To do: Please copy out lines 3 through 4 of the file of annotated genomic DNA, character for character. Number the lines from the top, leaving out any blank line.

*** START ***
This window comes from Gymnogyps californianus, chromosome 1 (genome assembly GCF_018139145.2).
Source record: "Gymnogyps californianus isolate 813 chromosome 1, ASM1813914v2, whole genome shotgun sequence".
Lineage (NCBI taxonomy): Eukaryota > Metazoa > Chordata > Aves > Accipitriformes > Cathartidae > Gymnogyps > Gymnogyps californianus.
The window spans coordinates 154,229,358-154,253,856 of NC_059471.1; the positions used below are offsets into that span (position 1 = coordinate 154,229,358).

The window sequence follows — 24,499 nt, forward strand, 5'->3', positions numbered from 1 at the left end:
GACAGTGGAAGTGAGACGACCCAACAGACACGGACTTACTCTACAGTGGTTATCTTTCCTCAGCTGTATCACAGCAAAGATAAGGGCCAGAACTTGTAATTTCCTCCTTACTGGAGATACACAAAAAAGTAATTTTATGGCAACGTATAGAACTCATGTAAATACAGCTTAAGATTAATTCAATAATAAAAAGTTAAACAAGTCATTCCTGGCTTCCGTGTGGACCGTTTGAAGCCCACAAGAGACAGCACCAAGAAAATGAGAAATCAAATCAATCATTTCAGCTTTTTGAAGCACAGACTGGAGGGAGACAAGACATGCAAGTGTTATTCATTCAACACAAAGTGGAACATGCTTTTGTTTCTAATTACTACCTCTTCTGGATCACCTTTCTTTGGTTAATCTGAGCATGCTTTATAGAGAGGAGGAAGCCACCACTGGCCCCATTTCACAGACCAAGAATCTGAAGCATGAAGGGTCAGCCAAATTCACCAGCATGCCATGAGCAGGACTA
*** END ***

Lineage (NCBI taxonomy): Eukaryota > Metazoa > Chordata > Aves > Accipitriformes > Cathartidae > Gymnogyps > Gymnogyps californianus.
The window spans coordinates 154,229,358-154,253,856 of NC_059471.1; the positions used below are offsets into that span (position 1 = coordinate 154,229,358).